Women were the big reason behind India’s impressive show of India in Asian Games, bringing ten of the team’s 11 medals and also four of the five golds.
Incidentally, the medals were brought by India’s small town girls, who fought through poverty and poor facilities to rise to the fore.
Preeja’s story is a classic case. Her father died when she was very young and her elder brother had to discontinue his studies after the eight standard and work as a carpenter at Rajakkad in Kerala’s hilly Idukki district. And her mother had to slog in nearby homes on daily wages.
And Ashwini, who began hurdling only about six months ago and also figured in gold-winning runs in the 4×400 relay teams both in the Delhi Commonwealth Games and at Guangzhou, is from a farming family from a small hamlet in Karnataka’s Udupi District.
As the TV sets flashed the news of Ashwini’s Thursday victory, Gensale villagers made a beeline to Shetty’s residence, which is now flooded with water on all its four sides due to incessant rains in the region. The only approach keeping the house from becoming an island is a rattling and half-submerged bridge woven with paddy stalks.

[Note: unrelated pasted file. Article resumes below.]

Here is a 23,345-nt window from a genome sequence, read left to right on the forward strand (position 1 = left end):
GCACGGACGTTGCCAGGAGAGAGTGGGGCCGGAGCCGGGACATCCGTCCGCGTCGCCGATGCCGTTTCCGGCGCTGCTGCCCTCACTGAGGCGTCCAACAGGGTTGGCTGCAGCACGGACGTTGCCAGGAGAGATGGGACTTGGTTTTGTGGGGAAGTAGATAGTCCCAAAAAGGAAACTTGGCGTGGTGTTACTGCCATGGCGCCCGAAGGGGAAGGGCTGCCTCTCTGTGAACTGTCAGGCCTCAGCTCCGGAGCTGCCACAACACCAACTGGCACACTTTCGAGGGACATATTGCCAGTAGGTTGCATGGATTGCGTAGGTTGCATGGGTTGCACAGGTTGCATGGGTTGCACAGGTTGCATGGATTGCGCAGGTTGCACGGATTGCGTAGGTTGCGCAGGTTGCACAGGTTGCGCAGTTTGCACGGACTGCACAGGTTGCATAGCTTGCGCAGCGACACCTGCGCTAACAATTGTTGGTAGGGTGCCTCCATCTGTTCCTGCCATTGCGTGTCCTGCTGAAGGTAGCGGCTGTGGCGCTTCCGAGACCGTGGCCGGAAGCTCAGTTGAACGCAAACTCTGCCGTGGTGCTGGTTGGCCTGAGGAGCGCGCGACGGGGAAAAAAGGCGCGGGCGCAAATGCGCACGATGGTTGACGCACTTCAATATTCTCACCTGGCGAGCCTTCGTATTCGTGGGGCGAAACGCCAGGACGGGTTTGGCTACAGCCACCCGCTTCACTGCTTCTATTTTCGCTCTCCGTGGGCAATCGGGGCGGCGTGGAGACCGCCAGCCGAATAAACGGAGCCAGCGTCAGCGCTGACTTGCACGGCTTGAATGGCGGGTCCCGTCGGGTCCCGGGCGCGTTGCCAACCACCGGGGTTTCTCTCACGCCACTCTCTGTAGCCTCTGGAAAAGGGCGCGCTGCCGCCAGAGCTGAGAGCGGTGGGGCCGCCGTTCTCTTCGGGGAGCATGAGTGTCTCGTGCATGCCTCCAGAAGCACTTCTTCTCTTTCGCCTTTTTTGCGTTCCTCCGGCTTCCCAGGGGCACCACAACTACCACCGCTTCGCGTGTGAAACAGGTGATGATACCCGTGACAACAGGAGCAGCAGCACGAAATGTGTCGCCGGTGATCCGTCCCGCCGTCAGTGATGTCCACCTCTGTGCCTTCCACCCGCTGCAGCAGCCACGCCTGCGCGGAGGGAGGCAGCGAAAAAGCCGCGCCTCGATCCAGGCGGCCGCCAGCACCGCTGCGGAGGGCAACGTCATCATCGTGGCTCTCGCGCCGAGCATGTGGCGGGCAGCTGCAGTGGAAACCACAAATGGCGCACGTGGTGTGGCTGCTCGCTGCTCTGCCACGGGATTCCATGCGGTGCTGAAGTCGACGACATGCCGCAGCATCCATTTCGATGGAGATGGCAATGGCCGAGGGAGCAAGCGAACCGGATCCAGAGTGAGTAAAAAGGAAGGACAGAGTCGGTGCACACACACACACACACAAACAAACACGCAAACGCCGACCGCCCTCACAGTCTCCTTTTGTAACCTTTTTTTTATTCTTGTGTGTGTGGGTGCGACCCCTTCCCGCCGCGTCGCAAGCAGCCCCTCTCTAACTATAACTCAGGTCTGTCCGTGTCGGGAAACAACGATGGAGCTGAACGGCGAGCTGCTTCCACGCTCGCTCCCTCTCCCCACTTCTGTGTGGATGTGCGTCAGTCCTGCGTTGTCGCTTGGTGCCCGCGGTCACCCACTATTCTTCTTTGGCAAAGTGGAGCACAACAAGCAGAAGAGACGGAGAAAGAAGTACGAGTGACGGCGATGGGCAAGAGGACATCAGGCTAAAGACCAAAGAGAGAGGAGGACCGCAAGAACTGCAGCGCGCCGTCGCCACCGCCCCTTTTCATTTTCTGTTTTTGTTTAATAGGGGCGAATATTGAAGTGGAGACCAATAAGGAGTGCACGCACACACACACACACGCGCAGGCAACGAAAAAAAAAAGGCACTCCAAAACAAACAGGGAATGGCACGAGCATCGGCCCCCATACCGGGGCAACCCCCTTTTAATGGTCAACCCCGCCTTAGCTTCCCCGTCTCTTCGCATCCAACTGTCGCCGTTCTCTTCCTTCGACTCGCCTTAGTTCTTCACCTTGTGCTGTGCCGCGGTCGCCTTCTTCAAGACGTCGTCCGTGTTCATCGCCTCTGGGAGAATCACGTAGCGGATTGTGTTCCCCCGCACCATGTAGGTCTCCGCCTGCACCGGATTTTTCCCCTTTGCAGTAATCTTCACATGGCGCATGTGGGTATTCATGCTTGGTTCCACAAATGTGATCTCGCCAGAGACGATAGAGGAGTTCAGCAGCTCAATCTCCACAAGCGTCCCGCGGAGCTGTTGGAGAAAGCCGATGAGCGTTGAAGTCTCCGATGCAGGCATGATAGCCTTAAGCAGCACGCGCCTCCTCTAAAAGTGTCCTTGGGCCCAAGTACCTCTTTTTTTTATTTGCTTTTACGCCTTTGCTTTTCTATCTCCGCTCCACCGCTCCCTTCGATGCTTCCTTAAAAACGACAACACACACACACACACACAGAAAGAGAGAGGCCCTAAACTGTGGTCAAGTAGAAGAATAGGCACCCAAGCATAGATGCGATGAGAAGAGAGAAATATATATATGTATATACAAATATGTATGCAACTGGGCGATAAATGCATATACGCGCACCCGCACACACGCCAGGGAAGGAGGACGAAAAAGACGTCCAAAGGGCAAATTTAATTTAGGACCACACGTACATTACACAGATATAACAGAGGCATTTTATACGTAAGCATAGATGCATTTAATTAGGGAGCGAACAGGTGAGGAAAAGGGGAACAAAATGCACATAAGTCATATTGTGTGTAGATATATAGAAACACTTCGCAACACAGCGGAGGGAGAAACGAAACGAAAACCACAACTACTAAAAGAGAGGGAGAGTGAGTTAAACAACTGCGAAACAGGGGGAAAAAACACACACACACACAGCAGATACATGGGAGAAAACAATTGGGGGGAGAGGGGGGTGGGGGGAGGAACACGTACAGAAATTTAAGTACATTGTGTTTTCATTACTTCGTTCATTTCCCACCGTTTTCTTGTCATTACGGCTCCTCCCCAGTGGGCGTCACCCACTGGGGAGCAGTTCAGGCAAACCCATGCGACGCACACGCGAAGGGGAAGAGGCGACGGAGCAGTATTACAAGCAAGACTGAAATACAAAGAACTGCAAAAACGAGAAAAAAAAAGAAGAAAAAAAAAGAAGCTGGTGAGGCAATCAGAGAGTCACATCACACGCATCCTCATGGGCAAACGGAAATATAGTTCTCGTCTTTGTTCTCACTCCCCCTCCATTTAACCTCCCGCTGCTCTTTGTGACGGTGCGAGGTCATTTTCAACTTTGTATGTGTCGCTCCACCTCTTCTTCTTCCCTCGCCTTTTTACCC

Her parents could not watch their daughter’s victory in the CWG event as there was no power at home and the cable network had also been disrupted.
They remembered the tough days when the athlete used to practise barefooted at her middle school, about three km from their house.
“She used to run barefoot all the way to the school, unmindful of the rough surface. Our financial condition was also not good. All we could manage for her nourishment was vegetables, ganji (rice porridge), and occasionally fish. We wondered from where she got all the energy from,” said Ashwini’s parents.
Not many gave them a chance of winning golds in Guangzhou but they proved that they had the will and the power to carry the country forward when the going got tough.